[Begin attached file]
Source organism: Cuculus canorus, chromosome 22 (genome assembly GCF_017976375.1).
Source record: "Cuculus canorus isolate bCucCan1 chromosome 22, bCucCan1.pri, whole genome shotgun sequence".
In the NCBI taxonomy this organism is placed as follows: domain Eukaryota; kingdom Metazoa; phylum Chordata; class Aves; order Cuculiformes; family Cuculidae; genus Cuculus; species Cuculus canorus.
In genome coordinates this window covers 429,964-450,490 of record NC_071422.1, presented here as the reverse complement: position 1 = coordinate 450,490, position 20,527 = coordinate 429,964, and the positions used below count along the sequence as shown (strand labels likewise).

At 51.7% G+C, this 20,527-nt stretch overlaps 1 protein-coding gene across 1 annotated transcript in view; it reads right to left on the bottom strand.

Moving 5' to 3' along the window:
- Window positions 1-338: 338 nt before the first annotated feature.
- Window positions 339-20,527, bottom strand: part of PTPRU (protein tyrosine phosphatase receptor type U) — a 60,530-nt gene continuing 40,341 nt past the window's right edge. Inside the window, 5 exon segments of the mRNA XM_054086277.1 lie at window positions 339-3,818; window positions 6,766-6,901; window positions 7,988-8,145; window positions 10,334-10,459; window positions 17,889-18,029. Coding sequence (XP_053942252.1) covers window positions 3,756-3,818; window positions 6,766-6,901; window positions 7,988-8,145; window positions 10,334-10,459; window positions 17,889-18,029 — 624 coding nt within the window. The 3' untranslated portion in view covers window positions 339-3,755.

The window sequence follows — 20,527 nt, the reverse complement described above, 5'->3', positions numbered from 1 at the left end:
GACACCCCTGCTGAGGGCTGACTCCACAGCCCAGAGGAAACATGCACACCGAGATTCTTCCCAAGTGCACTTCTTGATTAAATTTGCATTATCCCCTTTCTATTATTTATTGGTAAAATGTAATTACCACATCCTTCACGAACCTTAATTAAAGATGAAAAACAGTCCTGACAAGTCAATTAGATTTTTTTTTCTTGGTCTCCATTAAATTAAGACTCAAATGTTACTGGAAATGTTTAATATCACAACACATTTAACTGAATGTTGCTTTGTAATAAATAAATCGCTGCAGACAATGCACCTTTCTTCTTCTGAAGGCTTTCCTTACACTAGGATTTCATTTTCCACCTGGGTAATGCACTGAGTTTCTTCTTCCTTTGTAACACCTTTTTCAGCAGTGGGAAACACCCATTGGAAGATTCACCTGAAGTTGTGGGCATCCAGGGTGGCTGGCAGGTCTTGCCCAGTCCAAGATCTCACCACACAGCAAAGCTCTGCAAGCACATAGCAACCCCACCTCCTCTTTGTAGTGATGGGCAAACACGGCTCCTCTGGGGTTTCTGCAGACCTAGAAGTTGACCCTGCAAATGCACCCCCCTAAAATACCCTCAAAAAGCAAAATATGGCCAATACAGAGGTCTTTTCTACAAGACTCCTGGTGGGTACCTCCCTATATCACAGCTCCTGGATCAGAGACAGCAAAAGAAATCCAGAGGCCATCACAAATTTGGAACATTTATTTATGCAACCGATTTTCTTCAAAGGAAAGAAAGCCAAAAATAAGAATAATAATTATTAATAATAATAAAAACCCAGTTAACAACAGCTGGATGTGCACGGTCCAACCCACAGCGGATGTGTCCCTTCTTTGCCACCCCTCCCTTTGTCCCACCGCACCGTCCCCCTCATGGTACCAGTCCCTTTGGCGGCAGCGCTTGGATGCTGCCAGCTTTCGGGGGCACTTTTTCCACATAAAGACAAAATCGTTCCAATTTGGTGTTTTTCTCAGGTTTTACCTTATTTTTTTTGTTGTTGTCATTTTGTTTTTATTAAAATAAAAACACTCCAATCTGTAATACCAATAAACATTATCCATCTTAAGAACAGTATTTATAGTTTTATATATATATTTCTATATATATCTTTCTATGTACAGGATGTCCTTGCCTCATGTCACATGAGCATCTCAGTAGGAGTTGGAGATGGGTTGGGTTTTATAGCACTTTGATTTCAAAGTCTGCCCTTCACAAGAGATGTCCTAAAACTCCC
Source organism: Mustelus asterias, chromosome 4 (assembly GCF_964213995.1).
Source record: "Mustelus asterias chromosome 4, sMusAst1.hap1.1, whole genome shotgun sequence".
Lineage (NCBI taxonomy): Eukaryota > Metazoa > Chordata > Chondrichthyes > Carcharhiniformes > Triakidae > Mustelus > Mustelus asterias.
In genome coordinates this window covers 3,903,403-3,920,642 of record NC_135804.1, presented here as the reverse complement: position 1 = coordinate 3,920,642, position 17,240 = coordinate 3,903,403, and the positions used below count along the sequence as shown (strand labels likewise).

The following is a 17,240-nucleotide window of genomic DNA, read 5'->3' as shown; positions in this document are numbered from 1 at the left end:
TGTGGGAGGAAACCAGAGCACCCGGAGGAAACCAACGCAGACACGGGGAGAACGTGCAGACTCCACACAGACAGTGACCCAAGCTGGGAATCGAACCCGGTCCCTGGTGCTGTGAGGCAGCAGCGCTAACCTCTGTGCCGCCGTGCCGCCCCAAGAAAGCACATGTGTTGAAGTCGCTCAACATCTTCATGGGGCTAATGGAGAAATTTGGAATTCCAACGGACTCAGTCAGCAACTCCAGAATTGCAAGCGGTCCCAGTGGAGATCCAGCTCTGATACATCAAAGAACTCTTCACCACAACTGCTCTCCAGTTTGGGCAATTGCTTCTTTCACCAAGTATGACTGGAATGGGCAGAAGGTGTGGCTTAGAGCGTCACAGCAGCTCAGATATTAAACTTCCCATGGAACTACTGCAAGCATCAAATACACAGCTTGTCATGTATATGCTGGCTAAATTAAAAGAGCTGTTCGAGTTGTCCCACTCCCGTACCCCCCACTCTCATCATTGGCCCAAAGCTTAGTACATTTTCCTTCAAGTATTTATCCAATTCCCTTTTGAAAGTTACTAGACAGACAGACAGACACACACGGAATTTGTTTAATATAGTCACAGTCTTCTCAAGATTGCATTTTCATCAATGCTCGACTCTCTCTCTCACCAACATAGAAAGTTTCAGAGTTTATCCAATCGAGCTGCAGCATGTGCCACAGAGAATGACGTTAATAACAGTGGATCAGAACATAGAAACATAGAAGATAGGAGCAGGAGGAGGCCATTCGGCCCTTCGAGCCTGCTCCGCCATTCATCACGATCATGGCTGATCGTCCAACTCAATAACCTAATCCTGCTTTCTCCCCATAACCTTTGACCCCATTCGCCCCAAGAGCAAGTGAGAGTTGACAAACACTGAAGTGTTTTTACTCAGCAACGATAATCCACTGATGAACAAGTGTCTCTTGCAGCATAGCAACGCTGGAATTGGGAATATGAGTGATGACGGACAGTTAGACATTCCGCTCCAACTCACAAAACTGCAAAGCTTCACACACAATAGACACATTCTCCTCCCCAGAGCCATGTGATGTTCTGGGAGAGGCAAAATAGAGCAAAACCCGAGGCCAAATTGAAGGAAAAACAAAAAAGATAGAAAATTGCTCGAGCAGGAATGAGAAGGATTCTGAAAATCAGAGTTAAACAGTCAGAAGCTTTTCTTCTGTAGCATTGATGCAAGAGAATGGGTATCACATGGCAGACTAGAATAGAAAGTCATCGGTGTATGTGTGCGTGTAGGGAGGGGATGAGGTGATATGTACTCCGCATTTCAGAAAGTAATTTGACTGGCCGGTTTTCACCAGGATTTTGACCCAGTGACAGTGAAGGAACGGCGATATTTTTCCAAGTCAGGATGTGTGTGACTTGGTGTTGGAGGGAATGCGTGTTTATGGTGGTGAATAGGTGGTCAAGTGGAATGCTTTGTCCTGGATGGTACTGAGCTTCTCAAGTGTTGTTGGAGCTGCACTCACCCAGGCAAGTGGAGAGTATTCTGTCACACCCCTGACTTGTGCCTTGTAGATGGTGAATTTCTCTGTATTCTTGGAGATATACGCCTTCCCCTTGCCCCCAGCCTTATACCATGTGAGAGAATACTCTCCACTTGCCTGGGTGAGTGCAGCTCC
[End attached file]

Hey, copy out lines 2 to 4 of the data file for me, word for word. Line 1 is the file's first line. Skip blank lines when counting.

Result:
Source record: "Cuculus canorus isolate bCucCan1 chromosome 22, bCucCan1.pri, whole genome shotgun sequence".
In the NCBI taxonomy this organism is placed as follows: domain Eukaryota; kingdom Metazoa; phylum Chordata; class Aves; order Cuculiformes; family Cuculidae; genus Cuculus; species Cuculus canorus.
In genome coordinates this window covers 429,964-450,490 of record NC_071422.1, presented here as the reverse complement: position 1 = coordinate 450,490, position 20,527 = coordinate 429,964, and the positions used below count along the sequence as shown (strand labels likewise).